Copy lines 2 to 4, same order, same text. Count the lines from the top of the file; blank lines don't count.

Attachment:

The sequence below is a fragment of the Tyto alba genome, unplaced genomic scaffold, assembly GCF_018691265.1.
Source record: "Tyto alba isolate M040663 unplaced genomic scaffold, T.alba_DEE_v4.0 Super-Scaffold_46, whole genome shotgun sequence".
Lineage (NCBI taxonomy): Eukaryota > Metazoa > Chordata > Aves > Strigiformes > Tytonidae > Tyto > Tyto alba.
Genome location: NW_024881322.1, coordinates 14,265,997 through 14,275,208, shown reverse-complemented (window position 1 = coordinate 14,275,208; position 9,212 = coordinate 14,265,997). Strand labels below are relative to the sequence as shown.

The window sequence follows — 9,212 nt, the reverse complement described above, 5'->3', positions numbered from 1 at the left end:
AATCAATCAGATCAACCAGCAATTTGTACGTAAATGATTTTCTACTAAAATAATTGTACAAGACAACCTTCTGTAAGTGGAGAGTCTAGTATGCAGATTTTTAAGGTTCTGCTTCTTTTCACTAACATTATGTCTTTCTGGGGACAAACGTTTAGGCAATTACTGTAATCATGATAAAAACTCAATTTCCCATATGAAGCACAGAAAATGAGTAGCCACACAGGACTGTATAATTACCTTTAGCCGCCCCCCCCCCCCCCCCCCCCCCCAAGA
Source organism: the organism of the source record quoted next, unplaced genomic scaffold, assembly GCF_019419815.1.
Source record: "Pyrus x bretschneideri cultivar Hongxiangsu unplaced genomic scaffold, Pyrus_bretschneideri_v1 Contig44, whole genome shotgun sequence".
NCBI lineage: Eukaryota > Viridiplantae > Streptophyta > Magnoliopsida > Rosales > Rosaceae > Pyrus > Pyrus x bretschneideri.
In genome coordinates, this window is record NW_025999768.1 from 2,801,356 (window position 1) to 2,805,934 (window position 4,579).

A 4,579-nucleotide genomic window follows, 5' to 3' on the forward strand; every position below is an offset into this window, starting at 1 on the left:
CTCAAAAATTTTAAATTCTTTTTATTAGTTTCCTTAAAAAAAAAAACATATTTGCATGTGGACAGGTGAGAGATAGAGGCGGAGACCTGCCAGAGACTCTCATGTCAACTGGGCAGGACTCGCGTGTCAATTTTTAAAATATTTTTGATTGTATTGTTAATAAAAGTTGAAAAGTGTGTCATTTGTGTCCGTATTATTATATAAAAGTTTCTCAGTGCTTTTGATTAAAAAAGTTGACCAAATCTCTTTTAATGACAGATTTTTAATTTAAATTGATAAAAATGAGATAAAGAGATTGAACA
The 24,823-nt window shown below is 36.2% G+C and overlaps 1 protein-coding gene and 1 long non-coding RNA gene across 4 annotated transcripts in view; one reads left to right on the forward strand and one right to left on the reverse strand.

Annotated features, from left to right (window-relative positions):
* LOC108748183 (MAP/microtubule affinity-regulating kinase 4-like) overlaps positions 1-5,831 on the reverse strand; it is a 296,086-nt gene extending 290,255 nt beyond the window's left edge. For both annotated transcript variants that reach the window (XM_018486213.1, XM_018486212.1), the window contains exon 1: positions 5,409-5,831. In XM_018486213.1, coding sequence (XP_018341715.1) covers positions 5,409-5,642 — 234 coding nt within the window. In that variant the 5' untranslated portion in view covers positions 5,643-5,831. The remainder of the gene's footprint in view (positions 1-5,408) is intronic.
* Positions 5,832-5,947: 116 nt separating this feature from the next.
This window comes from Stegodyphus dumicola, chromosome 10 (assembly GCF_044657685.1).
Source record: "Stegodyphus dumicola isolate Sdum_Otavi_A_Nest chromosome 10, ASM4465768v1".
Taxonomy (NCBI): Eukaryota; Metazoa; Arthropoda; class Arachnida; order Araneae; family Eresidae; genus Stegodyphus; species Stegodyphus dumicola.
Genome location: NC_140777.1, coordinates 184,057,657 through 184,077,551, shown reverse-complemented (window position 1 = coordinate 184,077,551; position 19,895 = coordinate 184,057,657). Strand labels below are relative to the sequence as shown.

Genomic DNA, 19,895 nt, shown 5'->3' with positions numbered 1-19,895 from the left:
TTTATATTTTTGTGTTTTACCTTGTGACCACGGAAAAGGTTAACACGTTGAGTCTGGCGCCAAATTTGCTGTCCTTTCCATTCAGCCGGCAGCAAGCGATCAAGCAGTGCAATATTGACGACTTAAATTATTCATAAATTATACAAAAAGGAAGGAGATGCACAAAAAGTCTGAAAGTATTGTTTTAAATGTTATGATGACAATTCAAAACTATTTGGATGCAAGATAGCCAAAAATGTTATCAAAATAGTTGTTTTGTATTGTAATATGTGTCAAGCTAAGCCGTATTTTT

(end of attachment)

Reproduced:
Source record: "Tyto alba isolate M040663 unplaced genomic scaffold, T.alba_DEE_v4.0 Super-Scaffold_46, whole genome shotgun sequence".
Lineage (NCBI taxonomy): Eukaryota > Metazoa > Chordata > Aves > Strigiformes > Tytonidae > Tyto > Tyto alba.
Genome location: NW_024881322.1, coordinates 14,265,997 through 14,275,208, shown reverse-complemented (window position 1 = coordinate 14,275,208; position 9,212 = coordinate 14,265,997). Strand labels below are relative to the sequence as shown.